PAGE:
If we consider the dialogue between the author and the reader in a literary genre as a generic contract (Dubrow, 2012: 48), this typology, we can assume, interferes with the understanding of the author’s primary intentions in the process of composition. The interaction between the author and the reader, designated only by the genre, has been underscored in the work by a number of influential academicians who have carefully studied and taught it. Most studies have regarded Nafsat-al-Masdur as a biographical, historical, or factional work; however, this study emphatically rejects its categorization as a biographical narrative. Also, narrative features such as point of view, characterization, chronology, centralization, etc., negate any categorization of the work as a manifestation of a specific literary genre. The last section of the study discusses the genre of epistolary novel and the subgenre of Ekhvaniyat.
Contrary to the author’s intentions, scholars have regarded Nafsat-al-Masdur as a historical work. In Sirat-e Jalal-al-Din, Nasavi explicitly informs the reader of the historicity and the historical content of the work (Nasavi, 1986: 3-6). However, in Nafsat-al-Masdur, the writer employs the term ‘Nafsat-al-Masdur’ to address ‘what is within.’ In the work, disruptive content and narrative inconsistencies signify memory recollection, which thematically relate the title to the structure of the narrative. The improvised renderings of events divulge an attitude that can pass as authoritative or clerical. In fact, the aesthetic aspect of Nafsat-al-Masdur is not stimulated by diary or biography writing but by the genre, type of letter writing, and the Diwani schools of the author’s tune. As a result, contrary to traditional autobiographies, it is devoid of confession or character development. Due to the multifaceted nature of the work, the real intentions of the author have been usually overlooked.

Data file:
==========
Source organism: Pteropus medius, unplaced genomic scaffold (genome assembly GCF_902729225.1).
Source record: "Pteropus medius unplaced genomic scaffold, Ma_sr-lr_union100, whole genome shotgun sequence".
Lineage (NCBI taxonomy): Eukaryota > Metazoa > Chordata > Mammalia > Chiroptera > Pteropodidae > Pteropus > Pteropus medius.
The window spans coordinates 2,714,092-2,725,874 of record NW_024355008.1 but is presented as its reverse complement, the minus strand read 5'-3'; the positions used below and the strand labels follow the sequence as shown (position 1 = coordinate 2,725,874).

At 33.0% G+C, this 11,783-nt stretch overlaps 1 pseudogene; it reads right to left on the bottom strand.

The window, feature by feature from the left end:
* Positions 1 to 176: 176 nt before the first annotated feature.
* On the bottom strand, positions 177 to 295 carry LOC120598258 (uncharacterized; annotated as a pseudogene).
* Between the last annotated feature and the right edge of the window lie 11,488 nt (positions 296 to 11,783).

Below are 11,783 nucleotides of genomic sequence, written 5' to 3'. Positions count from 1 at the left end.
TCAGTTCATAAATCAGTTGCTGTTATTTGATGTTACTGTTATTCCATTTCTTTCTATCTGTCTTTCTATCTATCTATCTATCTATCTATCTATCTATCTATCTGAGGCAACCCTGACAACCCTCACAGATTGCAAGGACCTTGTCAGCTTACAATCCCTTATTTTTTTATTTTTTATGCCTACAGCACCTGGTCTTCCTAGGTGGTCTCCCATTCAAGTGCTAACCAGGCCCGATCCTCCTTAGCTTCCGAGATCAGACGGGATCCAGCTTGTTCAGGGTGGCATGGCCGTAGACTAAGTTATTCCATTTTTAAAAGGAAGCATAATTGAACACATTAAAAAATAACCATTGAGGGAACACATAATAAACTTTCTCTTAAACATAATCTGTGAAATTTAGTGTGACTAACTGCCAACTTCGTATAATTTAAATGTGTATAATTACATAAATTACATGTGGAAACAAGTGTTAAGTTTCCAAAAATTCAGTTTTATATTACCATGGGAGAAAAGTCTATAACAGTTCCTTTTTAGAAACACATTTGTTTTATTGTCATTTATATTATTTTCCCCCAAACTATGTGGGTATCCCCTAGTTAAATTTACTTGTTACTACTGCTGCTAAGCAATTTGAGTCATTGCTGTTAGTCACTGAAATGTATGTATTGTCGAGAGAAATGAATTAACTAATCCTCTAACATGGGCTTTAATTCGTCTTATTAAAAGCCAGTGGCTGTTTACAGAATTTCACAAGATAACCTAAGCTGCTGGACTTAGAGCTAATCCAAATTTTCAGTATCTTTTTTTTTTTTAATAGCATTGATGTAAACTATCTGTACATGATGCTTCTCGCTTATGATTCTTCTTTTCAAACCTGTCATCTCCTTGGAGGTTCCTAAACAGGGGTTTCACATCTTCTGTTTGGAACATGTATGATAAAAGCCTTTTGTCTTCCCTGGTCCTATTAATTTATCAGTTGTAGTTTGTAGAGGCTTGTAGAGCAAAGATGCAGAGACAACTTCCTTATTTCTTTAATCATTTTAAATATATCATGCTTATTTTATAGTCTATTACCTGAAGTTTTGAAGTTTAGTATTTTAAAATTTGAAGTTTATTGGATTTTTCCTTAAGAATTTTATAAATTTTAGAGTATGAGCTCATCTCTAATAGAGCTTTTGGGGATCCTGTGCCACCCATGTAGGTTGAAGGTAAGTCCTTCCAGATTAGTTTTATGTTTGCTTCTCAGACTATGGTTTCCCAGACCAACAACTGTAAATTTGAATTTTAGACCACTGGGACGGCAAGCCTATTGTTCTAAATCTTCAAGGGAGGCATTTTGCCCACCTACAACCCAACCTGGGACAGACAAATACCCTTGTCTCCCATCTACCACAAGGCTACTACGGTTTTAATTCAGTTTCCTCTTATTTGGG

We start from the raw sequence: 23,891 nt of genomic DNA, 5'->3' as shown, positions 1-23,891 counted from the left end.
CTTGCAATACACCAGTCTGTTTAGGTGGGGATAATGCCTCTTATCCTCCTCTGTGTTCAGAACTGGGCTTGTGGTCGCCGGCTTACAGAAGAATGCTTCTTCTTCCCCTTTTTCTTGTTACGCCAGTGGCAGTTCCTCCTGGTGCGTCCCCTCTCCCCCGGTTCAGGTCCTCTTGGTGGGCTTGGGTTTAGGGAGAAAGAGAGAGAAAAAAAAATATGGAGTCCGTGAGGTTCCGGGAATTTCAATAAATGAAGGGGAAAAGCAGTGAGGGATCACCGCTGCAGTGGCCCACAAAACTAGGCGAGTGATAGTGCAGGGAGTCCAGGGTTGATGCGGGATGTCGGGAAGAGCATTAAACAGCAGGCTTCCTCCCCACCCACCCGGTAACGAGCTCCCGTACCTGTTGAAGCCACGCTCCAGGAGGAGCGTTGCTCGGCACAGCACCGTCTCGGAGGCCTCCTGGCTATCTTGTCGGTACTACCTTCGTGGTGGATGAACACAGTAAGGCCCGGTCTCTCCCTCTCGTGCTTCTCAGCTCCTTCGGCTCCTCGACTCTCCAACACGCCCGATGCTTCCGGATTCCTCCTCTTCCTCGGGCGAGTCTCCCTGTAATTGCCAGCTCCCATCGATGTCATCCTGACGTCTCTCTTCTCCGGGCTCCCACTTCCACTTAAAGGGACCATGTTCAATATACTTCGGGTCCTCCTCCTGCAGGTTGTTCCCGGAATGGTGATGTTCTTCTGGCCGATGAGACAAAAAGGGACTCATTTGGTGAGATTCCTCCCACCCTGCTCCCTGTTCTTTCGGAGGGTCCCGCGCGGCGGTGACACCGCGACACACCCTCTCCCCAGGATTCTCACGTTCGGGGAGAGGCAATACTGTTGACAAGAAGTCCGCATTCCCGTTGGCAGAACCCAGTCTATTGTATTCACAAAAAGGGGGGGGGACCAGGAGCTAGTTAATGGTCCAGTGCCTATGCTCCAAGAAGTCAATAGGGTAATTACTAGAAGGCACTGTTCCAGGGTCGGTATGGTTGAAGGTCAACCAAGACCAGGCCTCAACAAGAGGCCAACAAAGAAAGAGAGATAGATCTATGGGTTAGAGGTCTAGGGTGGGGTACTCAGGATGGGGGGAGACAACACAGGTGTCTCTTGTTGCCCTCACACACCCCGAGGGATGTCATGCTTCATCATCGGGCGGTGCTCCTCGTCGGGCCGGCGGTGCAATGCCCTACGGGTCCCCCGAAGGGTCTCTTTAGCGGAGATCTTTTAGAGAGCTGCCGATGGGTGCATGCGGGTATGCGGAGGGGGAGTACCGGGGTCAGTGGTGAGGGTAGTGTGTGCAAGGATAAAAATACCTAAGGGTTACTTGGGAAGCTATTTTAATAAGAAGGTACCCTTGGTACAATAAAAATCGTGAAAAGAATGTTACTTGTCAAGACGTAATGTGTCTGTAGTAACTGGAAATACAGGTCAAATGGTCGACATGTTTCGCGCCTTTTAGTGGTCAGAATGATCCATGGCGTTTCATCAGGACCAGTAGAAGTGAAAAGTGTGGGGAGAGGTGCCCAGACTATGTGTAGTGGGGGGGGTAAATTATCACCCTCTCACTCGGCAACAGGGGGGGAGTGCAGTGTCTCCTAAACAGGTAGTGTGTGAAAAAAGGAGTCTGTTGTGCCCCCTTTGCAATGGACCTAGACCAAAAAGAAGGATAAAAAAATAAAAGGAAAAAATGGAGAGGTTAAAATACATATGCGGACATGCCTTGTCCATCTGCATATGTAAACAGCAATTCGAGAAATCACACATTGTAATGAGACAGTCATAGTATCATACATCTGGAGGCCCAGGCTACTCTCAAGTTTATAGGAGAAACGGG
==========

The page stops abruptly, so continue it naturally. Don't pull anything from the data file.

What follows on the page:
We should not fail to notice that this work uncovers a part of Iran’s history. However, a narratological analysis of the historical discourse in Nafsat-al-Masdur proves that Nasavi has no intention of writing a historical chronicle. It is through Nasavi’s narration and characterization that history and historical records gain significance. The author recreates history and hints at hypertextual references, so that the reader is presented with a history which is bases on the author’s personal events. Nevertheless, these renderings should not be limited to any generic categorization. Nasavi’s memoir has now become a piece of history, through which we can acquire knowledge about the social structures and ideologies of the people of a particular era. And we can study our history from the narrator’s social status and personal perspective, even though this reading was not recognized in Nasavi’s era. This is partly due to the fact that he had to rewrite a great part of Nafsat-al-Masdur in another book. Also, the historical readings of Nafsat-al-Masdur all took it for granted that it should be categorized as an academic text and subcategorized as a literary-historical book.
This categorization, one way or another, finds it way into the readings of Nafsat-al-Masdur. Of note here is that the literary and aesthetic qualities of the book are influenced by the conventions governing the genre of the epistolary novel, rather than by its historical or literary narrative structures. It must be added that the genius of the writer as well as his borrowings from other genres such as biography or history do not entail generic innovation or the introduction of a new genre.